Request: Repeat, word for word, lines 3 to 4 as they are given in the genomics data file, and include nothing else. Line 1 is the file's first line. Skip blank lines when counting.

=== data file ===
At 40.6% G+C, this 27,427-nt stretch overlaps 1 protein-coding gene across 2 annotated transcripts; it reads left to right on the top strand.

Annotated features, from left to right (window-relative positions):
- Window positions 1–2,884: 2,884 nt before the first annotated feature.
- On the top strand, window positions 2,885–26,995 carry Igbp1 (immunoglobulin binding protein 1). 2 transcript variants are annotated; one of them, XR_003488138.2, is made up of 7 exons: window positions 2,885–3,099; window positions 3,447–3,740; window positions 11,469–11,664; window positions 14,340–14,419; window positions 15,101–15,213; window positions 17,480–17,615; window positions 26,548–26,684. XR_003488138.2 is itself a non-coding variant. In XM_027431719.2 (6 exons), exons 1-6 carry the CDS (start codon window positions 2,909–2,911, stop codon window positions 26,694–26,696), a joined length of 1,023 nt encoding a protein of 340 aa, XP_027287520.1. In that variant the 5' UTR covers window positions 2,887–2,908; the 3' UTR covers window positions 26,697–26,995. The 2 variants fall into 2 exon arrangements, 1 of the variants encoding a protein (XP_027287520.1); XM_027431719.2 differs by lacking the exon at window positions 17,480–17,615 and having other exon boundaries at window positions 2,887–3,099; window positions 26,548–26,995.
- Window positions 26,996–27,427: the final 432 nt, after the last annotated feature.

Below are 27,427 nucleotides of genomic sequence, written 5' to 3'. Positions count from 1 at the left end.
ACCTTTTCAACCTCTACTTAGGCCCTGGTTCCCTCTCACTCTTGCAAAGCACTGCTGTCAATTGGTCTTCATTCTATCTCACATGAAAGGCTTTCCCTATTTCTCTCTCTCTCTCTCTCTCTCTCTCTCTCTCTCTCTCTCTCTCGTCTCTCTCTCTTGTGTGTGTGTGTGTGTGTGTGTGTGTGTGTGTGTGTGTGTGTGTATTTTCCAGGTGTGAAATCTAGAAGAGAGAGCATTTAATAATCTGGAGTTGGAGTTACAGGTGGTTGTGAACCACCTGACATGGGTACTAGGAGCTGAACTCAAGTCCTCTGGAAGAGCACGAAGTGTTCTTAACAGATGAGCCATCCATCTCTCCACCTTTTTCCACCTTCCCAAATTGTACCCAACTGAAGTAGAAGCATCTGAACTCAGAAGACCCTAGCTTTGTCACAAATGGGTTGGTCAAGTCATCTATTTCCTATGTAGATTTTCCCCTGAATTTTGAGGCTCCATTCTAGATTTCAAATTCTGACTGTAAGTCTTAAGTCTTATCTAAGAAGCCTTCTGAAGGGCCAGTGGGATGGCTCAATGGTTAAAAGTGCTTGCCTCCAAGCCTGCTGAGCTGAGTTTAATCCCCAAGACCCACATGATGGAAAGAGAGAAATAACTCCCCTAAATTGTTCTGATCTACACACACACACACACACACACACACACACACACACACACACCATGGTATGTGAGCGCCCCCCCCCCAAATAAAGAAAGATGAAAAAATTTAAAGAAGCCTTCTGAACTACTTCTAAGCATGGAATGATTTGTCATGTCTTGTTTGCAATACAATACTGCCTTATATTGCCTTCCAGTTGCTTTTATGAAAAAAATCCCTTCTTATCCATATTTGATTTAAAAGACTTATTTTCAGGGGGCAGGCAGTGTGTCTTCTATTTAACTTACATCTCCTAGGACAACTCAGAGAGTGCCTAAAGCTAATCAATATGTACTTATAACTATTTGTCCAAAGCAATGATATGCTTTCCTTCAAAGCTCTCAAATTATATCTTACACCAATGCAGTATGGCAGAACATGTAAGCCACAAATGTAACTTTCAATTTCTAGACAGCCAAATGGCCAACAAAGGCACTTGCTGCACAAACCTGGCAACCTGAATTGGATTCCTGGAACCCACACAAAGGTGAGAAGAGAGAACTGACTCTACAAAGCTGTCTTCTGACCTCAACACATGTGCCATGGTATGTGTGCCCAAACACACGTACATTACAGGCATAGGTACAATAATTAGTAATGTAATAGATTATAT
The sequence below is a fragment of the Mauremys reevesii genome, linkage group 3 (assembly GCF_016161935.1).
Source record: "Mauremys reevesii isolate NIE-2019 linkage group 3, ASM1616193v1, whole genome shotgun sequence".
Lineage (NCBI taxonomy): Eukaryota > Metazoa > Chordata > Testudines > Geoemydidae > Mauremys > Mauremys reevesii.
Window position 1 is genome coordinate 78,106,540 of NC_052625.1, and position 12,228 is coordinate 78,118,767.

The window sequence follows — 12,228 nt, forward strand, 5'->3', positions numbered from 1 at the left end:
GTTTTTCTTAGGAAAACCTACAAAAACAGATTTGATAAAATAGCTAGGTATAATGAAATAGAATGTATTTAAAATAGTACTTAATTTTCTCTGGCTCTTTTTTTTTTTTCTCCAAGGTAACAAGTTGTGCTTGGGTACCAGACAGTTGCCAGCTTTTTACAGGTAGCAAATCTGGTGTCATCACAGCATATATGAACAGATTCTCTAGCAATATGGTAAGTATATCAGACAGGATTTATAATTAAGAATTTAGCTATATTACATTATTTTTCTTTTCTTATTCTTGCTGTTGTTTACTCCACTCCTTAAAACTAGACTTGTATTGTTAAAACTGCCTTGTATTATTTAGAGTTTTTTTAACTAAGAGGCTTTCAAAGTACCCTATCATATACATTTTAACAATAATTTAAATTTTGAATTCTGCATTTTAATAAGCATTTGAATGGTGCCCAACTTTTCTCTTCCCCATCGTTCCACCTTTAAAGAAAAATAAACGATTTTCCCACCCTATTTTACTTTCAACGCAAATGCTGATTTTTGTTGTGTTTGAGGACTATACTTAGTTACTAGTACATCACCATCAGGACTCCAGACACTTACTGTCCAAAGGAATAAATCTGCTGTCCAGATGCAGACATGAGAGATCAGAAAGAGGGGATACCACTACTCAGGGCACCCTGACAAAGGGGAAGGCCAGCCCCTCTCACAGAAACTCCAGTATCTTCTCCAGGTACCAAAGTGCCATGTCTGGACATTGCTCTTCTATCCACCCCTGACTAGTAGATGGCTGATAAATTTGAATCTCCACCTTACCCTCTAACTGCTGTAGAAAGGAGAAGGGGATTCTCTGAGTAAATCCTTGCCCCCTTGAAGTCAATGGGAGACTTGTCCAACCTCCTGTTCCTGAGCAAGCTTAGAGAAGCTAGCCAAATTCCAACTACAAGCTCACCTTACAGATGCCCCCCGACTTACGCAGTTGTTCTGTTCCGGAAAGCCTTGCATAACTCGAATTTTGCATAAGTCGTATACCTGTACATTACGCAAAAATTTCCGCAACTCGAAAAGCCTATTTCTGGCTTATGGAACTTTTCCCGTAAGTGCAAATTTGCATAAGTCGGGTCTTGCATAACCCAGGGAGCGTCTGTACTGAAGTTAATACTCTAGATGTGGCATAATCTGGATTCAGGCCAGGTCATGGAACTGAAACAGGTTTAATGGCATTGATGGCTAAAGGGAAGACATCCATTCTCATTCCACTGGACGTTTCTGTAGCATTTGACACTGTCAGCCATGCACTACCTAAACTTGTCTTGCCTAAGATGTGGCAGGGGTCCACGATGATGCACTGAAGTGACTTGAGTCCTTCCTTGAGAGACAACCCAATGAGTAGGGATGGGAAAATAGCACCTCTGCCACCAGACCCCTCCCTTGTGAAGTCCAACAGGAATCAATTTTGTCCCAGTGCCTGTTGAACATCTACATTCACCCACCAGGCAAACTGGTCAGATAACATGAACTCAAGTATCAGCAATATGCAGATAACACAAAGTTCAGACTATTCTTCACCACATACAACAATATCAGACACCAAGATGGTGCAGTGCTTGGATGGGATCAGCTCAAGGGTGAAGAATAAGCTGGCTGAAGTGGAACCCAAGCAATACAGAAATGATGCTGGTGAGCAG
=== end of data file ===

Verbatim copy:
- Window positions 1–2,884: 2,884 nt before the first annotated feature.
- On the top strand, window positions 2,885–26,995 carry Igbp1 (immunoglobulin binding protein 1). 2 transcript variants are annotated; one of them, XR_003488138.2, is made up of 7 exons: window positions 2,885–3,099; window positions 3,447–3,740; window positions 11,469–11,664; window positions 14,340–14,419; window positions 15,101–15,213; window positions 17,480–17,615; window positions 26,548–26,684. XR_003488138.2 is itself a non-coding variant. In XM_027431719.2 (6 exons), exons 1-6 carry the CDS (start codon window positions 2,909–2,911, stop codon window positions 26,694–26,696), a joined length of 1,023 nt encoding a protein of 340 aa, XP_027287520.1. In that variant the 5' UTR covers window positions 2,887–2,908; the 3' UTR covers window positions 26,697–26,995. The 2 variants fall into 2 exon arrangements, 1 of the variants encoding a protein (XP_027287520.1); XM_027431719.2 differs by lacking the exon at window positions 17,480–17,615 and having other exon boundaries at window positions 2,887–3,099; window positions 26,548–26,995.